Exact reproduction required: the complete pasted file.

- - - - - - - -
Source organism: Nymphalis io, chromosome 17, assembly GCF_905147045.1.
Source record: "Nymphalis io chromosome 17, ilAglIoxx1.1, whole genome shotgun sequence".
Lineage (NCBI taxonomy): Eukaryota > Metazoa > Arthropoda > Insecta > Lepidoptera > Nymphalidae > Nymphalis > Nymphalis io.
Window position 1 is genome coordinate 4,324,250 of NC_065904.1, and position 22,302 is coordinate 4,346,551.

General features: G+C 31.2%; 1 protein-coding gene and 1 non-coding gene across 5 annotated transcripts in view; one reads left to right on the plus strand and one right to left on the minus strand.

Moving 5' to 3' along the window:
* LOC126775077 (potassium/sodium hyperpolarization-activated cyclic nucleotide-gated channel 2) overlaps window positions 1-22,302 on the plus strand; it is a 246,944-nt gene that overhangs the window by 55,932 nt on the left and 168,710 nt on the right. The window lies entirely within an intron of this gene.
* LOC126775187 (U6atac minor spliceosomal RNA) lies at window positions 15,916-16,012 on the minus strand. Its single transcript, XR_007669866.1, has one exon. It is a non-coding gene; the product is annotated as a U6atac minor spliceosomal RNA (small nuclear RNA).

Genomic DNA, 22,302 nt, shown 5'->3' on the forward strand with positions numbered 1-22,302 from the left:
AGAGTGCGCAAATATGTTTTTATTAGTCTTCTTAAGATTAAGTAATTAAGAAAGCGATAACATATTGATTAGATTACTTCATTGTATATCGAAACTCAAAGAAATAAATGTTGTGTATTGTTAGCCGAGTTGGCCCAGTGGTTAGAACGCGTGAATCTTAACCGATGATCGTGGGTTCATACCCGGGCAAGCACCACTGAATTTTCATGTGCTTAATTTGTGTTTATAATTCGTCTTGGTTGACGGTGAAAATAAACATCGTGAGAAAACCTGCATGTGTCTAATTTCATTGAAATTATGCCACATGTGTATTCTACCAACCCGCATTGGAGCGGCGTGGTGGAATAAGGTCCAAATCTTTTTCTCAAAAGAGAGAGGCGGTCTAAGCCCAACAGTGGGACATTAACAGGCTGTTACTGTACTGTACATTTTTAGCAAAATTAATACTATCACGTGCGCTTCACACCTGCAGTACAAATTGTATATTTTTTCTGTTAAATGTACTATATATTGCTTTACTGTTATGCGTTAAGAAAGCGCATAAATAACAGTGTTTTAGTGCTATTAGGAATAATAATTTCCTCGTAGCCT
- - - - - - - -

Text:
Source organism: Nymphalis io, chromosome 17, assembly GCF_905147045.1.
Source record: "Nymphalis io chromosome 17, ilAglIoxx1.1, whole genome shotgun sequence".
Lineage (NCBI taxonomy): Eukaryota > Metazoa > Arthropoda > Insecta > Lepidoptera > Nymphalidae > Nymphalis > Nymphalis io.
Window position 1 is genome coordinate 4,324,250 of NC_065904.1, and position 22,302 is coordinate 4,346,551.

General features: G+C 31.2%; 1 protein-coding gene and 1 non-coding gene across 5 annotated transcripts in view; one reads left to right on the plus strand and one right to left on the minus strand.

Moving 5' to 3' along the window:
* LOC126775077 (potassium/sodium hyperpolarization-activated cyclic nucleotide-gated channel 2) overlaps window positions 1-22,302 on the plus strand; it is a 246,944-nt gene that overhangs the window by 55,932 nt on the left and 168,710 nt on the right. The window lies entirely within an intron of this gene.
* LOC126775187 (U6atac minor spliceosomal RNA) lies at window positions 15,916-16,012 on the minus strand. Its single transcript, XR_007669866.1, has one exon. It is a non-coding gene; the product is annotated as a U6atac minor spliceosomal RNA (small nuclear RNA).

Genomic DNA, 22,302 nt, shown 5'->3' on the forward strand with positions numbered 1-22,302 from the left:
AGAGTGCGCAAATATGTTTTTATTAGTCTTCTTAAGATTAAGTAATTAAGAAAGCGATAACATATTGATTAGATTACTTCATTGTATATCGAAACTCAAAGAAATAAATGTTGTGTATTGTTAGCCGAGTTGGCCCAGTGGTTAGAACGCGTGAATCTTAACCGATGATCGTGGGTTCATACCCGGGCAAGCACCACTGAATTTTCATGTGCTTAATTTGTGTTTATAATTCGTCTTGGTTGACGGTGAAAATAAACATCGTGAGAAAACCTGCATGTGTCTAATTTCATTGAAATTATGCCACATGTGTATTCTACCAACCCGCATTGGAGCGGCGTGGTGGAATAAGGTCCAAATCTTTTTCTCAAAAGAGAGAGGCGGTCTAAGCCCAACAGTGGGACATTAACAGGCTGTTACTGTACTGTACATTTTTAGCAAAATTAATACTATCACGTGCGCTTCACACCTGCAGTACAAATTGTATATTTTTTCTGTTAAATGTACTATATATTGCTTTACTGTTATGCGTTAAGAAAGCGCATAAATAACAGTGTTTTAGTGCTATTAGGAATAATAATTTCCTCGTAGCCT